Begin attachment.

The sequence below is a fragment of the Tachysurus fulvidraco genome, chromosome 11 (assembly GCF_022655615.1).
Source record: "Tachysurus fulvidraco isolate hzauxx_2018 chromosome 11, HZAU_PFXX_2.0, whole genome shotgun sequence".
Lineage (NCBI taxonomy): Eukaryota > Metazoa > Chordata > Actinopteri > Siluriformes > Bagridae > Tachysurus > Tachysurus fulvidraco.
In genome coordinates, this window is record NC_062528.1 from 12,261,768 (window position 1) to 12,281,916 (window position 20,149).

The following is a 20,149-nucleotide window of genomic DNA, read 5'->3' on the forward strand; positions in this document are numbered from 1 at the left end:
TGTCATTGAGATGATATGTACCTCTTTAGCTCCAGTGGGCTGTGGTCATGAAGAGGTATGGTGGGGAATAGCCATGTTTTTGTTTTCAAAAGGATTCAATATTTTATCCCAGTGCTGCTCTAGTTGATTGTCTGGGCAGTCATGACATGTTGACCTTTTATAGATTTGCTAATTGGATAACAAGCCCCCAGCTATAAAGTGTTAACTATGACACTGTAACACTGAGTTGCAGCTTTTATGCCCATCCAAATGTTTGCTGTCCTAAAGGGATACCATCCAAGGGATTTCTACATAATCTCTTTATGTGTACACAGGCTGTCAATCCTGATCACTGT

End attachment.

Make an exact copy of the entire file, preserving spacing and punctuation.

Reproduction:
The sequence below is a fragment of the Tachysurus fulvidraco genome, chromosome 11 (assembly GCF_022655615.1).
Source record: "Tachysurus fulvidraco isolate hzauxx_2018 chromosome 11, HZAU_PFXX_2.0, whole genome shotgun sequence".
Lineage (NCBI taxonomy): Eukaryota > Metazoa > Chordata > Actinopteri > Siluriformes > Bagridae > Tachysurus > Tachysurus fulvidraco.
In genome coordinates, this window is record NC_062528.1 from 12,261,768 (window position 1) to 12,281,916 (window position 20,149).

The following is a 20,149-nucleotide window of genomic DNA, read 5'->3' on the forward strand; positions in this document are numbered from 1 at the left end:
TGTCATTGAGATGATATGTACCTCTTTAGCTCCAGTGGGCTGTGGTCATGAAGAGGTATGGTGGGGAATAGCCATGTTTTTGTTTTCAAAAGGATTCAATATTTTATCCCAGTGCTGCTCTAGTTGATTGTCTGGGCAGTCATGACATGTTGACCTTTTATAGATTTGCTAATTGGATAACAAGCCCCCAGCTATAAAGTGTTAACTATGACACTGTAACACTGAGTTGCAGCTTTTATGCCCATCCAAATGTTTGCTGTCCTAAAGGGATACCATCCAAGGGATTTCTACATAATCTCTTTATGTGTACACAGGCTGTCAATCCTGATCACTGT